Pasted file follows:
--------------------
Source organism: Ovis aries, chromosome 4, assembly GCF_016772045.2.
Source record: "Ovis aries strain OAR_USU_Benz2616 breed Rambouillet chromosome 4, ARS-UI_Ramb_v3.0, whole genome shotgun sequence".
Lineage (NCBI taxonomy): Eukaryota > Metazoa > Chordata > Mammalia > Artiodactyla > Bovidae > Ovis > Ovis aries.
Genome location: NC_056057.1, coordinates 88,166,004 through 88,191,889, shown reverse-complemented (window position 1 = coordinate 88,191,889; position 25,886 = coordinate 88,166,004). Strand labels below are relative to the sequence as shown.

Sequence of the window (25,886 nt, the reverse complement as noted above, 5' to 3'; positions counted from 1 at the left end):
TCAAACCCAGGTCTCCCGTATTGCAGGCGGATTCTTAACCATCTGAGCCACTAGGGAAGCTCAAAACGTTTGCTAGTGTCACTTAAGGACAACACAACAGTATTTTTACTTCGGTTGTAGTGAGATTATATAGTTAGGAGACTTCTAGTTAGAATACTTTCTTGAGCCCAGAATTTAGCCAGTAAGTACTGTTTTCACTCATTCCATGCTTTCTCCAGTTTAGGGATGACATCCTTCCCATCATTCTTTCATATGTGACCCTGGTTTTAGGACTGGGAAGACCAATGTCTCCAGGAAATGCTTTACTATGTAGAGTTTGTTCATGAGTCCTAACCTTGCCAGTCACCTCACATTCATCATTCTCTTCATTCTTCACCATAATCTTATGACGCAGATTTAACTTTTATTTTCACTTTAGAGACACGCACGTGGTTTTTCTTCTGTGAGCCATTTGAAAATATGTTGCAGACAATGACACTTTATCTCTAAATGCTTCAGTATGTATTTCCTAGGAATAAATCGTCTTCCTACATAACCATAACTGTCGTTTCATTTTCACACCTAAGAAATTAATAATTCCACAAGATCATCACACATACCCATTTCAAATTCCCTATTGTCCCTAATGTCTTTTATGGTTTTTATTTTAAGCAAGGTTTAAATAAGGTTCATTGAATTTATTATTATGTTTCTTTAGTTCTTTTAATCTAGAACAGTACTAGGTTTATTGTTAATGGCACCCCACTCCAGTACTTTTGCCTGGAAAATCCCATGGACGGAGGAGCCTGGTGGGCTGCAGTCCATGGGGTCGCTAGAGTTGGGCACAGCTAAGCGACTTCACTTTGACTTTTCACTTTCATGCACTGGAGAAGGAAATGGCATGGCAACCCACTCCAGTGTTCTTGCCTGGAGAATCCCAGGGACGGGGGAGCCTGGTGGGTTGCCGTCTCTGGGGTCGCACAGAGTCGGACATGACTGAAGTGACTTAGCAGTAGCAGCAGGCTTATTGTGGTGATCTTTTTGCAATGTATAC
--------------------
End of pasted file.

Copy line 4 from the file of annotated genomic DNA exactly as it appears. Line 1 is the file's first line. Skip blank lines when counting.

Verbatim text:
Genome location: NC_056057.1, coordinates 88,166,004 through 88,191,889, shown reverse-complemented (window position 1 = coordinate 88,191,889; position 25,886 = coordinate 88,166,004). Strand labels below are relative to the sequence as shown.